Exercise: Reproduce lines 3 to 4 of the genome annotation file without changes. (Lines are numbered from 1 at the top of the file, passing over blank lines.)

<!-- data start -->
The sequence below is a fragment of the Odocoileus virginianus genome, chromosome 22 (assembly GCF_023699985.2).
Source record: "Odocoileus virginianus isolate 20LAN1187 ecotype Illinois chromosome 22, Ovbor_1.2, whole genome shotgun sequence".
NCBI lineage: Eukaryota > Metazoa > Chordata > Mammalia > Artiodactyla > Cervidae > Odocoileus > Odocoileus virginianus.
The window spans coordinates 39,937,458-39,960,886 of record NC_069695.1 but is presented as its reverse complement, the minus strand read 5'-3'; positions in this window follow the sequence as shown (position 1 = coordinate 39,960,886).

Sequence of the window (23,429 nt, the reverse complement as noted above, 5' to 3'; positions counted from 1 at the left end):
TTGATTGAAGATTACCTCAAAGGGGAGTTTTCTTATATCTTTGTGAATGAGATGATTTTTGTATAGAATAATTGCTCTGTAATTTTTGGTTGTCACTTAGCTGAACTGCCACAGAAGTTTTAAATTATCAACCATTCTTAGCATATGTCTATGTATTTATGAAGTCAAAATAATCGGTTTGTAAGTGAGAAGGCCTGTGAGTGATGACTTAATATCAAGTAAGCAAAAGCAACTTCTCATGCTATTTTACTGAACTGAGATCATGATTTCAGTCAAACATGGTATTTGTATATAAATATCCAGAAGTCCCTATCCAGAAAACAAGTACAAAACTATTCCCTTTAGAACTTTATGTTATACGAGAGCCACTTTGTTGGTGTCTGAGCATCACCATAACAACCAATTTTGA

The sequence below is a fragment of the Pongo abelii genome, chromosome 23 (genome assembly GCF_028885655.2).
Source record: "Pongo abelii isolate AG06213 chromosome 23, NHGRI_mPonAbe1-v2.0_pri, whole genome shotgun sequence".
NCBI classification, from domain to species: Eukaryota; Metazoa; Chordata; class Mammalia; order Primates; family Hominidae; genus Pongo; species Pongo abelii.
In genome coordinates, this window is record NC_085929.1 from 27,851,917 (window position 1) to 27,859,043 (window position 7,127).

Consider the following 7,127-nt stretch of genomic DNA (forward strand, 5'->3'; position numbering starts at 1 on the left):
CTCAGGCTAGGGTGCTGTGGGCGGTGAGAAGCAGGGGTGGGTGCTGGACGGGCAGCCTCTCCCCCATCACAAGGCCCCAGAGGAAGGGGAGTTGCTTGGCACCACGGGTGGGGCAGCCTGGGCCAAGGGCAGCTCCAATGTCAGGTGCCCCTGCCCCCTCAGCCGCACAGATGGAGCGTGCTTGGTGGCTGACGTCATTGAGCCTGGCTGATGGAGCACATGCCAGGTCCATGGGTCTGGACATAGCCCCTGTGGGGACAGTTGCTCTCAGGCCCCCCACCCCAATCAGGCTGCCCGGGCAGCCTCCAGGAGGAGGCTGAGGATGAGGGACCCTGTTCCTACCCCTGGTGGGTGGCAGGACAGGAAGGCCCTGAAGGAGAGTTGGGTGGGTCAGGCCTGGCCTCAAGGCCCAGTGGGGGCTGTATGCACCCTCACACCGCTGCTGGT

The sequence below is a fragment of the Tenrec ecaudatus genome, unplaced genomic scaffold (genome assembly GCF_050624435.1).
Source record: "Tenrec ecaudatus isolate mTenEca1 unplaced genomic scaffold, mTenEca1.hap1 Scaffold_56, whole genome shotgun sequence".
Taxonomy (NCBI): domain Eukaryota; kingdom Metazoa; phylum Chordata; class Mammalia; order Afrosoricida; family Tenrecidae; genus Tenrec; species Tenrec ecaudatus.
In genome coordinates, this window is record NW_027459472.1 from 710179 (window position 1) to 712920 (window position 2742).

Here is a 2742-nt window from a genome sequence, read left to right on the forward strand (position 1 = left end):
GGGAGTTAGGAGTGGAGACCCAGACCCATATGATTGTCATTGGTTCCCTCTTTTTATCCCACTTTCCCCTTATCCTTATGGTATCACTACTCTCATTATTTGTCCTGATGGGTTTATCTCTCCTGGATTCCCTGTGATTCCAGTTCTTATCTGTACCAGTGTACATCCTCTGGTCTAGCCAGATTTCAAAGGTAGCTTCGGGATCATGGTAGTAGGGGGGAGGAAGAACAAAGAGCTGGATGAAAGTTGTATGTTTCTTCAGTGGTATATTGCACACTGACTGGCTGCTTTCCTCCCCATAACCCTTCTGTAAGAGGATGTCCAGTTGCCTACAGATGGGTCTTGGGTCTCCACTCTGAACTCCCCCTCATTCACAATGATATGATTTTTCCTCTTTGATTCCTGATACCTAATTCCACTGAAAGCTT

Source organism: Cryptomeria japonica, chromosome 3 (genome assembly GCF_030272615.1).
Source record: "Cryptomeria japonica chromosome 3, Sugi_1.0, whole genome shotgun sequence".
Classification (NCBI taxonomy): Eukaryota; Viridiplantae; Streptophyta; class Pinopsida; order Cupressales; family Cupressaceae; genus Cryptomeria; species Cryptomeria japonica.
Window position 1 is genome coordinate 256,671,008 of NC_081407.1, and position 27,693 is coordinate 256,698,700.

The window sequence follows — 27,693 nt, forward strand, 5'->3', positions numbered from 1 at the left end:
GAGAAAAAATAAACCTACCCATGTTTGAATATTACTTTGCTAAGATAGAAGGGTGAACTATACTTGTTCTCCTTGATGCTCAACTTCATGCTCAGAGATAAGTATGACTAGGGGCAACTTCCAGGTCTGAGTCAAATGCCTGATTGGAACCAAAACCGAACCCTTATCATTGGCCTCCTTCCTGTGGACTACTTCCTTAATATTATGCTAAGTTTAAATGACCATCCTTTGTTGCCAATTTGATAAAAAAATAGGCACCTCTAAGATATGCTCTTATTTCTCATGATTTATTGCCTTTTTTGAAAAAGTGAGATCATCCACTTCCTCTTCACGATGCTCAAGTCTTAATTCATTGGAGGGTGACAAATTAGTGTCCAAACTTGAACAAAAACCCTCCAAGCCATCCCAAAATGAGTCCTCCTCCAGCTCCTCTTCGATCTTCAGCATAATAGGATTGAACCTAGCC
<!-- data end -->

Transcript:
NCBI lineage: Eukaryota > Metazoa > Chordata > Mammalia > Artiodactyla > Cervidae > Odocoileus > Odocoileus virginianus.
The window spans coordinates 39,937,458-39,960,886 of record NC_069695.1 but is presented as its reverse complement, the minus strand read 5'-3'; positions in this window follow the sequence as shown (position 1 = coordinate 39,960,886).